Should centenarian former concentration camp guards really be put on trial?
WHILE many eyes this week have been trained on the twenty-year sentence given to the 60-year-old Ghislaine Maxwell in a court in the United States, relatively few have noticed the five-year sentence given to the 101-year-old Josef Schütz in a court in Germany. While Maxwell was convicted largely of sex trafficking, the crimes of Schütz were far worse, for he was found guilty of being an accessory to the murders of 3,518 people.
Indeed, some might say that the sentence is rather lenient for helping to kill all the residents of a town the size of Newlyn or Stamford Bridge. While there can be no disputing that what Maxwell did was utterly vile, it is hard to argue that her crimes were collectively four times worse than those of Schütz.
Most would agree that Maxwell deserves every one of her years in prison, but when it comes to the sentence given to Schütz, despite its apparent leniency, there are many who argue that it is in fact far too harsh, and that he should never have been put on trial at all.
Why is this?
The answer lies in the context and times in which Schütz committed his crimes. The killings took place eight decades ago at Sachsenhausen Concentration Camp north of Berlin, where Schütz was a guard and a Rottenführer – equivalent to a corporal – in the SS-Totenkopfverbände – the SS unit that administered the camps.
According to the prosecution, Schütz aided and abetted the “execution by firing squad of Soviet prisoners of war in 1942” and the murder of prisoners “using the poisonous gas Zyklon B”. The Lithuanian-born Schütz denied that he had been in the camp at all, claiming that he had worked as a farm labourer, but his defence crumbled when documents emerged revealing the existence of an SS guard who shared the same name and date and place of birth.
While it is thought that Schütz will appeal, and even if he loses, he is highly unlikely to go to prison, the fact is that a 101-year-old man has now been found guilty of crimes he committed eighty years ago.
Those who feel uncomfortable with such sentences argue the following:
The defendant had no choice but to work in the camps
The defendant had no choice but to join the SS
The defendant had no choice but to participate in, or be an accessory to, the killings in the camps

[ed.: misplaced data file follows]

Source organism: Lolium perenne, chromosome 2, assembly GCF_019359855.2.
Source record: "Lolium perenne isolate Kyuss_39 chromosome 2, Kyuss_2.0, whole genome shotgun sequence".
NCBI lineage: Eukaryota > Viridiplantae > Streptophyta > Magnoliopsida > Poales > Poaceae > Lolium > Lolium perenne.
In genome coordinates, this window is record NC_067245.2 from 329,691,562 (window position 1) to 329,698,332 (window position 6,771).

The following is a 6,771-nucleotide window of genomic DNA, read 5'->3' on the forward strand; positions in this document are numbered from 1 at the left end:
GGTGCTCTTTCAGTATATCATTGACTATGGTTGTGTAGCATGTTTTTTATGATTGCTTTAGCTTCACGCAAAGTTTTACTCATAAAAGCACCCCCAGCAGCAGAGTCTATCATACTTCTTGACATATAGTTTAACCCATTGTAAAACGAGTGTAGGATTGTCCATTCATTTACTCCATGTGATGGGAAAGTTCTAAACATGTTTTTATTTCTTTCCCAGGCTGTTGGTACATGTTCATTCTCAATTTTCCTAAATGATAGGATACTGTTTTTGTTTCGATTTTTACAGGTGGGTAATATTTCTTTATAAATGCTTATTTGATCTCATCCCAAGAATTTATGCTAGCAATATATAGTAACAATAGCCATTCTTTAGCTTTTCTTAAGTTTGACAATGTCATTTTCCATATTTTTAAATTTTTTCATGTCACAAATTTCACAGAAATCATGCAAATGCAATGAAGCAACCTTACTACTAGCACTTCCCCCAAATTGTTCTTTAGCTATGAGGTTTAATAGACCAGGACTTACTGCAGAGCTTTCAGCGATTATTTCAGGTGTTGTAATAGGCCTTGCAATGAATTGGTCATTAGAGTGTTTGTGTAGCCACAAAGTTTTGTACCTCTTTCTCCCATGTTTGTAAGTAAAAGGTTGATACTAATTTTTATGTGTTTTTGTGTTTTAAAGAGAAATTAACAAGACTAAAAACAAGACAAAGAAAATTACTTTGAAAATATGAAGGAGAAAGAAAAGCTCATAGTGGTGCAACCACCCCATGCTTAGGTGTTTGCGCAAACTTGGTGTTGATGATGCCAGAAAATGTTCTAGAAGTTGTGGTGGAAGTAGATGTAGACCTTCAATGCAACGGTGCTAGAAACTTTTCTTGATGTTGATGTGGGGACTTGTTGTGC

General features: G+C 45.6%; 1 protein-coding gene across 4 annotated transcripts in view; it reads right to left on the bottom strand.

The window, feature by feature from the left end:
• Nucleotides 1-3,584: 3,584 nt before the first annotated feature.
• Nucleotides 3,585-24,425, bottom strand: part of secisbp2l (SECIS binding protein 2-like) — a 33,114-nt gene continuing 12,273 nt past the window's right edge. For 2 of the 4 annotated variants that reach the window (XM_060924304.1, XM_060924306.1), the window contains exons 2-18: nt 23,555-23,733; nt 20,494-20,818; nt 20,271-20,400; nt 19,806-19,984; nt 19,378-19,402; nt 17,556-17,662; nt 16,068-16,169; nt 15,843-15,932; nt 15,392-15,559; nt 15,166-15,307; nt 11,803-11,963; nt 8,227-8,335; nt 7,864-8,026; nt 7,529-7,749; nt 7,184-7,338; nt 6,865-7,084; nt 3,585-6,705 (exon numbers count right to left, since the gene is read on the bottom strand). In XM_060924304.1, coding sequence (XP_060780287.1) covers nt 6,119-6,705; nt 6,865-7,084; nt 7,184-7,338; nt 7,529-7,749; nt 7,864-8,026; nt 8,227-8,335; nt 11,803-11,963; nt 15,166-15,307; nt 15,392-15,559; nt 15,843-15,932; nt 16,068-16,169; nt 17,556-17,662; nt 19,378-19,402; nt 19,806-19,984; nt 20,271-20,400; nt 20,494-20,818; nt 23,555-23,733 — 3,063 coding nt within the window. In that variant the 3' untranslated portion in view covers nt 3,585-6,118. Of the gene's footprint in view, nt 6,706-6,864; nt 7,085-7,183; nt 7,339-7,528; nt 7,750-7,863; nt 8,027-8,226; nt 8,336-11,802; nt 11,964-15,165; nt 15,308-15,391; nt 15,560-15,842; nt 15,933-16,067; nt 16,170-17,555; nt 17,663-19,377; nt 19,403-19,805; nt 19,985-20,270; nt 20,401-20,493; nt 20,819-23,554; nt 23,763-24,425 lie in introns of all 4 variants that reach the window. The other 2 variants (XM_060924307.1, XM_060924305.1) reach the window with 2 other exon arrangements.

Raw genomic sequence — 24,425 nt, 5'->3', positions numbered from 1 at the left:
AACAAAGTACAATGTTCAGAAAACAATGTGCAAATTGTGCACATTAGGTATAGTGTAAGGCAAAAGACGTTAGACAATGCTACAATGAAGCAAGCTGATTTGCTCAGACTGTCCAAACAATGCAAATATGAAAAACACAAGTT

There are huge and insurmountable evidential problems when dealing with cases decades old
Working in a concentration or extermination camp should not necessarily make you an accessory to murder
The defendant was operating in a different moral and legal environment to that of the present day. Judging someone’s actions in Nazi Germany is like judging someone’s actions in Ancient Rome
Of these arguments, the first three are easily dismissed, and were partially dealt with by my friend Adrian Weale on Twitter fairly crisply:
Adrian speaks with some authority, not least because he is the author of a peerless history of the SS. Furthermore, as Adrian would tell you, nobody was forced to join the SS or to work in the camps.
The fourth point is a bit trickier to deal with, because it varies from case to case. The endless legal toing-and-froing in the case of John Demjanjuk revealed that decades-old evidence is tricky stuff to handle, but there are cases, such as that of Oskar Gröning, where presenting reliable evidence is not necessarily a problem.
The fifth point starts to get trickier still.
Does the performance of any role in a camp, be it as an accountant or as a cook, necessarily makes you an accessory to the murders carried out there? The prosecution usually argue that if you are part of the machinery of murder, then you are in some way guilty. This seems compelling.
The sixth point is the hardest to deal with.
Can we really judge the actions of young men and women in dictatorships and a war-torn Europe by the same standards we hold today? And furthermore, why were men like Schütz not prosecuted soon after the war? Does this suggest that they weren’t really regarded as guilty back then as they are today? If that is the case, are all these trials therefore not terribly unfair and legally inconsistent?
As someone who has written a book about the hunt for Nazi war criminals, I find these arguments seductive, and at times, I have come close to adopting them.
Ultimately, I come back to the point that the victims of the Nazi system need justice, and if men like Schütz, who volunteered to join some of the most despicable and criminal units of that system, should not be tried – so long as they are sound of mind – then who on earth should?
In addition, the notion that these men and women are being unfairly judged more harshly today does not hold water.
The issue after the war was that the sheer volume of criminality meant that it was impossible to try the tens – if not hundreds – of thousands who had willingly taken part in the atrocities. In crude terms, only senior heads were required to roll for justice to have been felt to have done. There was certainly an awareness that there were plenty of guilty men – such as Schütz – who were getting away with it, but there was little appetite, or indeed capacity, to deal with the thousands of relatively small fry.
As we have seen with Ghislaine Maxwell, privilege and wealth should not be able to outwit justice – and neither indeed should the passage of time. Josef Schütz may be old, but is he alive, which is more than can be said for the 3,518 he helped to murder.
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